Broadway lights will continue to shine.

Two weeks after its contract expired, the union representing stage actors reached a tentative agreement Monday with theater producers, ending a period of uncertainty as the two sides wrangled over issues of health care costs, actor safety and, most important, nonunion tours of Broadway shows.

"Actors' Equity Association and the League of American Theatres and Producers announced today they have reached a tentative agreement on a new four-year Production Contract," both sides said in a joint statement. "Leadership from both sides will be meeting tomorrow to finalize the details of the contract."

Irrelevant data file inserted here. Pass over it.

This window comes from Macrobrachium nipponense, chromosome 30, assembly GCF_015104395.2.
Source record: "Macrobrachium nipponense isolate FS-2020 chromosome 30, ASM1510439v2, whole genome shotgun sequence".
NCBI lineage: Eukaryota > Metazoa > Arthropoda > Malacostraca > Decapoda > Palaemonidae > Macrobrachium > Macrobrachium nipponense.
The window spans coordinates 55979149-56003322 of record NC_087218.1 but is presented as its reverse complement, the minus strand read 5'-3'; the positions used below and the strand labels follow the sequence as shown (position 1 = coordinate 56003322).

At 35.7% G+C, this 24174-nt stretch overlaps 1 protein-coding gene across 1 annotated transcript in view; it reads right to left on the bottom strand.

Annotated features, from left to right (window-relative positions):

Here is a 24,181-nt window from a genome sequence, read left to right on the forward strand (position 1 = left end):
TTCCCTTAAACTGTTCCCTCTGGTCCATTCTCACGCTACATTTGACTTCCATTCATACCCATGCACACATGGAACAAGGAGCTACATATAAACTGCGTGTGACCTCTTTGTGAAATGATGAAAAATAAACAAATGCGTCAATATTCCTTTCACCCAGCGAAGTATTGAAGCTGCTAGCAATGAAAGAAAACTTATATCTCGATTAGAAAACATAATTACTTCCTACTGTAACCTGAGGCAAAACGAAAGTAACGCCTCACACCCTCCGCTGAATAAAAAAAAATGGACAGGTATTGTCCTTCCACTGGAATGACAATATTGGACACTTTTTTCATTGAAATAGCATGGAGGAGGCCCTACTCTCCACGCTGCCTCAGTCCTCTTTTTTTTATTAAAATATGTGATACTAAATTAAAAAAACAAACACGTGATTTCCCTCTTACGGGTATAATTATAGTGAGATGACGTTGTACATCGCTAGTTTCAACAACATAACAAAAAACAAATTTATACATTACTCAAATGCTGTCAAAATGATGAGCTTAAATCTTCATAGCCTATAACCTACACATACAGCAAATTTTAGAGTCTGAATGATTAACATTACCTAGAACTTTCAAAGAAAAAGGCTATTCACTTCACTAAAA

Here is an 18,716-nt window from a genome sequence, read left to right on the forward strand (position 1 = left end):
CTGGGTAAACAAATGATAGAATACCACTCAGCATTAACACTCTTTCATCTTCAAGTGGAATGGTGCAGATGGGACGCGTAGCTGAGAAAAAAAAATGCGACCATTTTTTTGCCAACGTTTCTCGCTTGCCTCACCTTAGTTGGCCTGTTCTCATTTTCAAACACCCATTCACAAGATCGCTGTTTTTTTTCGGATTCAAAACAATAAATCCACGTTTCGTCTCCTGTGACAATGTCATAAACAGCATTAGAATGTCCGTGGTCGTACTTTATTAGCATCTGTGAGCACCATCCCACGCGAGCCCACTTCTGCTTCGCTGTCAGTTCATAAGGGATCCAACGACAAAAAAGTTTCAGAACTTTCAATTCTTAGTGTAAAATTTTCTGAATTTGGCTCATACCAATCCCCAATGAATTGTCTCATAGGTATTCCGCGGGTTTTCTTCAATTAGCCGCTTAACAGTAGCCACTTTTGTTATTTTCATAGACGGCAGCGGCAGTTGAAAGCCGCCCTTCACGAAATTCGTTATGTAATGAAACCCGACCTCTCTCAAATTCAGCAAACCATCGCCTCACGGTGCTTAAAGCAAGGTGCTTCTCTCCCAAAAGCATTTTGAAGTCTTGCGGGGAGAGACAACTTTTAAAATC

Among options union leaders could have considered was a strike, which would have shut down most Broadway plays and musicals as well as major productions on the road, including "The Producers" at the Kennedy Center. Shows have continued to run throughout the negotiations.

Equity has been particularly upset by nonunion tours, which have increased over the past several years.

The union's contract with the League of Broadway Producers expired June 27, and the two sides have met since then to resolve not only the issue of nonunion tours but also questions about soaring health care costs and worker safety.

The League offered to table discussion of nonunion tours until later, an idea rejected by Equity.

"Separating the issues is not a wise decision," Patrick Quinn, the union's president, told the AP Sunday. "It's up to [the producers] to face the fact that we have to stop trying to balance the books on the backs of the actors."

In March 2003, more than a dozen Broadway musicals shut down for four days after the musicians' union walked out, resulting in lost theater revenue of more than $5 million.